But mostly, Boots managed to pimp an ideology rooted in Communism in a post-Cold War world where Marxism has been widely discredited as being hilarious, in addition to cool, smart, and political. The activist, intellectual, polemicist, politician, propagandist, humanist, and comedian all co-exist comfortably within Boots. It helps that he possesses the sort of magnetism and charisma that lead some to become musicians and activists and others to form their own death cult and abscond with their flock to a remote island free from international laws and the prying eyes of those who do not understand.
Boots can be an effective salesman for some singularly unappetizing notions. Weed is such a beloved fixture of hip-hop that trying to convince fans to stop smoking pot is about as easy as convincing the homeless to send their collective spare change to Mitt Romney. But on Kill My Landlord’s “Last Blunt,” Boots nevertheless attempts the impossible by articulating why the stoner lifestyle is not conducive to revolution. (And in the fiery world of The Coup, revolution is the endgame for pretty much every human endeavor.)
How do you convince rap fans to not smoke pot when seemingly every rapper in the world who isn’t Will Smith or MC Hammer is preaching the opposite, and a thick cloud of pot smoke is nearly as much a staple of hip-hop shows as crowd-participation bits beseeching audiences to throw their hands in the air and wave them like they just don’t care? By acknowledging the appeal of pot and then linking, in quintessential Coup fashion, the political and the personal by framing that argument less as a dry screed than as a funny, candid, and insightful first-person narrative.
Like KMD on Mr. Hood, The Coup samples Sesame Street repeatedly on Kill My Landlord (a good indication it doesn’t take itself too seriously despite the innate seriousness of its mission and rhetoric). “Last Blunt” opens with Kermit inquiring, “Do you know what’s green,” before a scratched sample of Cypress Hill provides a non-family-friendly response. The song finds its protagonist in a familiar situation: He tells himself that he’s smoked his last blunt but is forced to concede that he’s made that vow time and time again. Even though he vows to stop every time his life “has come to a crescendo,” he’s finally ready to “let that indo go,” yet finds himself “kissing it like I’m under the mistletoe.”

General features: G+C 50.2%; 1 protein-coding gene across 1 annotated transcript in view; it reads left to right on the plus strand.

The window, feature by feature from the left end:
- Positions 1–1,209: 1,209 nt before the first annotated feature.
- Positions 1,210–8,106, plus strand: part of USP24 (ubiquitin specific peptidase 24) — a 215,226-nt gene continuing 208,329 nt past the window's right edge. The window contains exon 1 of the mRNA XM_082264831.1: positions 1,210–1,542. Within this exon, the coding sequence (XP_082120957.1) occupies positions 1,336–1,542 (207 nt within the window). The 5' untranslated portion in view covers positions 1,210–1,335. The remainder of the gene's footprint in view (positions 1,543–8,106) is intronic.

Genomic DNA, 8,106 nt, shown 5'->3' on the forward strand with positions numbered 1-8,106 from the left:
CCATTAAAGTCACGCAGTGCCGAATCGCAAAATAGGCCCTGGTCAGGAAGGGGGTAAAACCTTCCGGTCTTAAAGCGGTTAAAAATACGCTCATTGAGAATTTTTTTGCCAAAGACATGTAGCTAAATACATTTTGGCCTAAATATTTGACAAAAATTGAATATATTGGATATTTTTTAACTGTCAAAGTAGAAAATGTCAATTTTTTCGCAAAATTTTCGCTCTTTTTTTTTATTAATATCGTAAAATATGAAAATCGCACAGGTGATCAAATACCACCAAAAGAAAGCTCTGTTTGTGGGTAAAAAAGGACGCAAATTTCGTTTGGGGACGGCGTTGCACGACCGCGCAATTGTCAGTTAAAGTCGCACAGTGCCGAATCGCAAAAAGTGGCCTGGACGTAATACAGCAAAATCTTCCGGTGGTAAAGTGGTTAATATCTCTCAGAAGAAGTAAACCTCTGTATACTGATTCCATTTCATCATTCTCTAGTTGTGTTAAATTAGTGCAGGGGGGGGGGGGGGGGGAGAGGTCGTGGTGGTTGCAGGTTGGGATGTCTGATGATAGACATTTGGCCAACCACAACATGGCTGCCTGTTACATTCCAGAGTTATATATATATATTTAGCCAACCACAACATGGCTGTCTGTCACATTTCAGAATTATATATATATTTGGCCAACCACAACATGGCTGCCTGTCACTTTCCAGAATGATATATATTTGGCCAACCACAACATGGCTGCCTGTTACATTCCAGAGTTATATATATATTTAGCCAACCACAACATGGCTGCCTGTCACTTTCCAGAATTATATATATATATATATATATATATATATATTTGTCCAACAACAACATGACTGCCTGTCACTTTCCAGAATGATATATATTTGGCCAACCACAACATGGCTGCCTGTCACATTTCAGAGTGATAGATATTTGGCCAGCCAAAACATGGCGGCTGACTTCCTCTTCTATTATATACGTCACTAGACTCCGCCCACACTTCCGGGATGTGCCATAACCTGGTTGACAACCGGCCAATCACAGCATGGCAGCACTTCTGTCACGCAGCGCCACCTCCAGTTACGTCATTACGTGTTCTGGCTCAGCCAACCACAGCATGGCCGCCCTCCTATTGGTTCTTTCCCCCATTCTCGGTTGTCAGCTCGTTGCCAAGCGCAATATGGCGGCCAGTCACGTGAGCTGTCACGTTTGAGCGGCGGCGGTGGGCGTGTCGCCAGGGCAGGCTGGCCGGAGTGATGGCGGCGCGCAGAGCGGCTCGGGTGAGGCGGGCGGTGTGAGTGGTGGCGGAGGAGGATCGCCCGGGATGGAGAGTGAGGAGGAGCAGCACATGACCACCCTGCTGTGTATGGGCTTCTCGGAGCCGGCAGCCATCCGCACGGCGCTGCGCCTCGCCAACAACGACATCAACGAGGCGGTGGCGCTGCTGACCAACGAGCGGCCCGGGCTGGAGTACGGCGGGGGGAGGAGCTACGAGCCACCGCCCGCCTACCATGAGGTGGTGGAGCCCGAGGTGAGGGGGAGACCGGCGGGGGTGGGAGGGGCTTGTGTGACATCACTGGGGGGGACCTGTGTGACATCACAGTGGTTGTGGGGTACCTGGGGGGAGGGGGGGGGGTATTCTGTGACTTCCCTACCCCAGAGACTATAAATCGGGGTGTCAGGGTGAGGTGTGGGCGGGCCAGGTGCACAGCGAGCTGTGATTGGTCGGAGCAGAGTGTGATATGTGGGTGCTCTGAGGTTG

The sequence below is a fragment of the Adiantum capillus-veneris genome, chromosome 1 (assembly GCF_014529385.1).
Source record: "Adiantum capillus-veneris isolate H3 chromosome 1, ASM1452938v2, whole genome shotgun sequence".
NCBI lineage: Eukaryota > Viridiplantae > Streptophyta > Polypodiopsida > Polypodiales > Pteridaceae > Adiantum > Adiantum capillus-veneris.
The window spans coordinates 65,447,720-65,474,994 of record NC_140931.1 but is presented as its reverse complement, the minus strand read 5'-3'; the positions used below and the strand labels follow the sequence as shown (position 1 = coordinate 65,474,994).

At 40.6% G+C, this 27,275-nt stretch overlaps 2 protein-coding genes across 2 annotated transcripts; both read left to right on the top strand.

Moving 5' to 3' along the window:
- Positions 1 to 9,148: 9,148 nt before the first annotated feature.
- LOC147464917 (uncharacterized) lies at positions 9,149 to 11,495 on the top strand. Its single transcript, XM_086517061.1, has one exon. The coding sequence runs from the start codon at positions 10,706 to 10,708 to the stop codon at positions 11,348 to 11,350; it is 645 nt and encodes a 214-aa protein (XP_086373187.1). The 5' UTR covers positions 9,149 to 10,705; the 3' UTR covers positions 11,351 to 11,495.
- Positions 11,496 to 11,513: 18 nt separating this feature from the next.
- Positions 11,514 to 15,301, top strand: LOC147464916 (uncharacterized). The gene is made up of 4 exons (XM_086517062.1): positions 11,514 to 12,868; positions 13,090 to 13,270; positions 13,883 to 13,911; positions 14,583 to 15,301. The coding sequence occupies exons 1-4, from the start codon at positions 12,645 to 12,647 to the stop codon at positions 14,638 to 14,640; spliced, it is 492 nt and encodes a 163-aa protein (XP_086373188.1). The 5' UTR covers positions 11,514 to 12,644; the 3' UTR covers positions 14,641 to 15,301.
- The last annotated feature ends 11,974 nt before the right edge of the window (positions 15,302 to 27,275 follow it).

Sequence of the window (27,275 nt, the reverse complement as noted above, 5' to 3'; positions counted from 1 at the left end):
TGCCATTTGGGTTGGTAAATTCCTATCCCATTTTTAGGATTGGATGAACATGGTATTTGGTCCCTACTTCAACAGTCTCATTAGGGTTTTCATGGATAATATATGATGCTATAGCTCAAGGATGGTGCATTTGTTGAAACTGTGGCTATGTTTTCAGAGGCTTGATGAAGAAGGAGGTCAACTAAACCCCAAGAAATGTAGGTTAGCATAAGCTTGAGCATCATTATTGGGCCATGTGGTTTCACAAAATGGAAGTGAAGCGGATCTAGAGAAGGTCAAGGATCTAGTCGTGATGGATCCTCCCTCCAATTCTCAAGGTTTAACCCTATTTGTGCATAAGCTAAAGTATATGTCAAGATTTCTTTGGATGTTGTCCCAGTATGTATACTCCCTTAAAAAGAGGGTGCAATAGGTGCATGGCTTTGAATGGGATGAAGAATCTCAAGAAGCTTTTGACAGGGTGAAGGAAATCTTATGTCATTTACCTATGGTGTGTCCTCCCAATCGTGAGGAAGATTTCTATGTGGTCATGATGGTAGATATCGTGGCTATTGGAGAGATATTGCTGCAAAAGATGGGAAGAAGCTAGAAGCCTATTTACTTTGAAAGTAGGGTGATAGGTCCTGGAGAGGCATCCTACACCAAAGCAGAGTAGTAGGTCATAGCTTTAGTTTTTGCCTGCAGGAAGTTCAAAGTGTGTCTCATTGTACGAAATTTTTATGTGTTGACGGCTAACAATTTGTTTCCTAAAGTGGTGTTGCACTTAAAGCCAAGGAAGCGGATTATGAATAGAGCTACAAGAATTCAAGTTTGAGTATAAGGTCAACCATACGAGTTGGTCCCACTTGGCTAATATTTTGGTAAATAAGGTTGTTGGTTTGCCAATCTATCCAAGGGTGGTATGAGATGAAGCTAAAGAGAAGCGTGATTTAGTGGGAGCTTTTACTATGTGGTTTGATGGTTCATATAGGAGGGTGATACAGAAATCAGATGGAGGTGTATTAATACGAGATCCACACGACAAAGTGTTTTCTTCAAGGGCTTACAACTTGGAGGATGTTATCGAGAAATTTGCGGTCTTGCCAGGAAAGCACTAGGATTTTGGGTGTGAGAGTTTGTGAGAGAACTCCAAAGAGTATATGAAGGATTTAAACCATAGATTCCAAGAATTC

The protagonist goes on to elaborate that he first began smoking pot in 1988 when a friend told him that it would make sex more enjoyable. From the very beginning, sex and drugs are inextricably intertwined, and it isn’t long until he’s going through his days in a pot-filled haze. This track is incredibly smart and incisive about the psychology of pot addiction. The protagonist considers himself a “saint” for not drinking or using harder drugs, yet finds himself entrenched in a poisonous cycle: He smokes pot to ease the stress and strain of being broke and unemployed, while realizing in the back of his mind that he’s broke and unemployed in no small part because smoking weed and watching Looney Tunes is preferable to doing the long, hard, soul-crushing work of looking for a job. And there’s not always enough money in a struggling man’s budget for pot and the electricity bill.
In the marathon second verse to “Last Blunt,” the protagonist emerges from his stoned haze and comes to a brutal realization that instead of freeing his mind, “ganjah was a jailer” and that weed-addicted brothers aren’t getting “fucked up”: They’re straight-up getting “fucked.” In case there’s any confusion as to the song’s ultimate message, Boots lays it all out when he argues, “Ain’t no revolution gonna come from a blunt.”
The Coup is all about expressing the innate dignity and humanity of the poor, but its exquisite humanism and profound empathy does not extend to folks at the upper end of the socio-economic ladder. My editor Keith Phipps once remarked that in songs like “5 Million Ways To Kill A C.E.O.,” Boots’ mental image of the ruling class seemed to be Rich “Uncle” Moneybags, the top-hat-wearing, walrus-mustache-sporting oligarch mascot of Monopoly.
This didn’t bother me when I was younger: Recognizing the humanity of the wealthy would have only interfered with my blinding hatred of everyone who had more than me, which was just about everyone. But I find the group’s tendency toward broad stereotyping more problematic today. Listening to “I Know You,” a timely attack on racial profiling and police harassment of black people, I found myself wishing that Boots had at least attempted to acknowledge and empathize with the struggles of individual police officers—many of whom wrestle with the same deep-seated problems as the proud proletariat Boots uplifts in song after song—rather than seeing them as a monolithic force of “pigs” and “motherfuckers” out to destroy the black community for its colonialist white masters.
Without that additional level of empathy and understanding, “I Know You” feels like a heavy-handed, overwrought addition to hip-hop’s overflowing canon of anti-police songs. That’s a trick both sides play: extolling the humanity of your own team while denying the humanity of the opposing side. Then again, The Coup wouldn’t feel such an intense need to vilify the rich if the rest of hip-hop wasn’t so busy singing the praises of mindless materialism and crass consumption. Its fiery rhetoric is a step toward balance, even if the scale remains tipped unmistakably on the side of the unapologetic capitalists singing the free-market gospel.